Given the political and legal uncertainty around California’s cap-and-trade program, revenues from the recent quarterly auctions have been anemic. The February 2017 auction resulted in only 16.5 percent of the 74.8 million metric tons of emissions allowances being sold, leaving some of California’s ambitious climate programs, including the bullet train, underfunded.[13]

Related to California’s low-carbon efforts are CARB’s longstanding regulations requiring stricter-than-federal tailpipe emissions limitations and its efforts to require 15 percent or more of car sales to be zero-emission vehicles by 2025. California has been able to press ahead with these rules under a series of special Clean Air Act legislative and regulatory waivers dating back to the late 1960s, and over time several other states have adopted California’s stricter standards. The Trump administration, however, has indicated recently that it may rethink or revoke California’s special role in setting mobile-source emission limits for a significant chunk of the domestic car market. While California has vowed to fight any efforts to rollback its waivers, and has accumulated decades of precedent to show the efficacy of its emissions standards, a showdown with the new federal administration could inject considerable uncertainty into the U.S. auto market.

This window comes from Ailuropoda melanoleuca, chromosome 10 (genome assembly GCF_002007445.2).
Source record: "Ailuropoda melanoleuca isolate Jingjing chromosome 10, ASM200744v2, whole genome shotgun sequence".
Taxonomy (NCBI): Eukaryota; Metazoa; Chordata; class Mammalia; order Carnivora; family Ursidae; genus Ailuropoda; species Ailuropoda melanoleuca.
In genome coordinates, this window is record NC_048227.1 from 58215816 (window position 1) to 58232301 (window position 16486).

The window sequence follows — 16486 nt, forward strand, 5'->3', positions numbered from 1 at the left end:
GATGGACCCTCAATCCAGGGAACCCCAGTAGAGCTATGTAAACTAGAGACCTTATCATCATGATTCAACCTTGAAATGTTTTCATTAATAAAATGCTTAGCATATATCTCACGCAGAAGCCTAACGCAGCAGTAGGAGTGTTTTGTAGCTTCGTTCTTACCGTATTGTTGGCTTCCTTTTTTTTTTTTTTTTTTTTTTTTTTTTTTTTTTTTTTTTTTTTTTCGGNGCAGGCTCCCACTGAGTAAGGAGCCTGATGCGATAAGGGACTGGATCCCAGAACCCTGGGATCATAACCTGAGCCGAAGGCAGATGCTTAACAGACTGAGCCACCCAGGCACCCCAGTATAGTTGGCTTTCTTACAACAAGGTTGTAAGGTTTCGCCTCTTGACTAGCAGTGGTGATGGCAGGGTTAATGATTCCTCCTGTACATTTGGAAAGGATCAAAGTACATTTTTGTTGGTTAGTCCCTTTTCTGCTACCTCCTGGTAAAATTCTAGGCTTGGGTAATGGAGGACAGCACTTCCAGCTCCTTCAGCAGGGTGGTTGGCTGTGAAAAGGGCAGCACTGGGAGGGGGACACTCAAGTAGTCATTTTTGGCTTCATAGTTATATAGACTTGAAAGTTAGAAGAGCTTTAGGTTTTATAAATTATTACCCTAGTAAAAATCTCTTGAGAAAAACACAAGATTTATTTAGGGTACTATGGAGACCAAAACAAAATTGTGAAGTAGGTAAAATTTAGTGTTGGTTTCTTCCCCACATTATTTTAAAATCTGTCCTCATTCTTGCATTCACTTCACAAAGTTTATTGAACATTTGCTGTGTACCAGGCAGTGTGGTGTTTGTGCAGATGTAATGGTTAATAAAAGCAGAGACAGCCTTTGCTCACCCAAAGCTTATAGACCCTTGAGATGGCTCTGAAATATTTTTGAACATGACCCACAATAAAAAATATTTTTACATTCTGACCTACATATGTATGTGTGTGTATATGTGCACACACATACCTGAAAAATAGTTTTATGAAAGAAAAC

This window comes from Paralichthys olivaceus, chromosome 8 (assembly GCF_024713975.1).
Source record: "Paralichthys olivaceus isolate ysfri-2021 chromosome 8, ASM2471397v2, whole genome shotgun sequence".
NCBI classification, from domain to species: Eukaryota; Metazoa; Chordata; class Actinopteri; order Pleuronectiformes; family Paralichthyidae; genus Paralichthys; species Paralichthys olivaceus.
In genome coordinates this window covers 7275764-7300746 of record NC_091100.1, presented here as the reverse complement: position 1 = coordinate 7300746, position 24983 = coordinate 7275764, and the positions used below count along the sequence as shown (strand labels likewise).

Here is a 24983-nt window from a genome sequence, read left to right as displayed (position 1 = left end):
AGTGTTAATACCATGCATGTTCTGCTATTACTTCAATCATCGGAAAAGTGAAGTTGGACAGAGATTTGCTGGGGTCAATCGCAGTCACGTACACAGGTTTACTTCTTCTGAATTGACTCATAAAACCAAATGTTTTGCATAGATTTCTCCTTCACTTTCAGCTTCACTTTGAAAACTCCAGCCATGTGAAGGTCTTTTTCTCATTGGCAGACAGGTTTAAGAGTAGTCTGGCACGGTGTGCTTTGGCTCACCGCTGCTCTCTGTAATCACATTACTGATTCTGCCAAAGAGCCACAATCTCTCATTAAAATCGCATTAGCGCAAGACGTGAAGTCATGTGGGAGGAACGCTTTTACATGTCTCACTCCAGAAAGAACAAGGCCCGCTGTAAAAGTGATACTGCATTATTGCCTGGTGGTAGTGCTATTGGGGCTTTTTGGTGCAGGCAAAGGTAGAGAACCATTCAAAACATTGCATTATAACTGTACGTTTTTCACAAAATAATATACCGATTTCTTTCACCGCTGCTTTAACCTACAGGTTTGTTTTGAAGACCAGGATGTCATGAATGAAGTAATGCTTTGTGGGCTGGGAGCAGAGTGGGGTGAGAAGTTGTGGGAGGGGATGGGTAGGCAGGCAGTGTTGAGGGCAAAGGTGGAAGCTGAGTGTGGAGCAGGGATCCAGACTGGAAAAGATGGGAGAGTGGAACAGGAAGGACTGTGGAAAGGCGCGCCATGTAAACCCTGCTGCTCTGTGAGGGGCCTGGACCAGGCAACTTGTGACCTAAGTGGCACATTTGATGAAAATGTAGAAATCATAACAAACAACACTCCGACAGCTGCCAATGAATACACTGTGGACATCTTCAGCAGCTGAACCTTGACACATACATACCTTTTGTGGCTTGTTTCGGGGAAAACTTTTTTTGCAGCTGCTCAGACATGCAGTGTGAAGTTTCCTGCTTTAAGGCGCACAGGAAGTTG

Conclusion

California’s experience with carbon policy is sure to complicate matters along the West Coast. The questions surrounding its program will certainly have an effect on programs in nearby states in light of the disproportionate size of the California economy and other states’ willingness to follow CARB’s emissions standards. For this reason, it may be challenging for entities that operate across the West to comply with the various requirements for each state. We will continue to monitor and report on legal, policy, and industry developments driven by carbon pricing programs in California and across the country.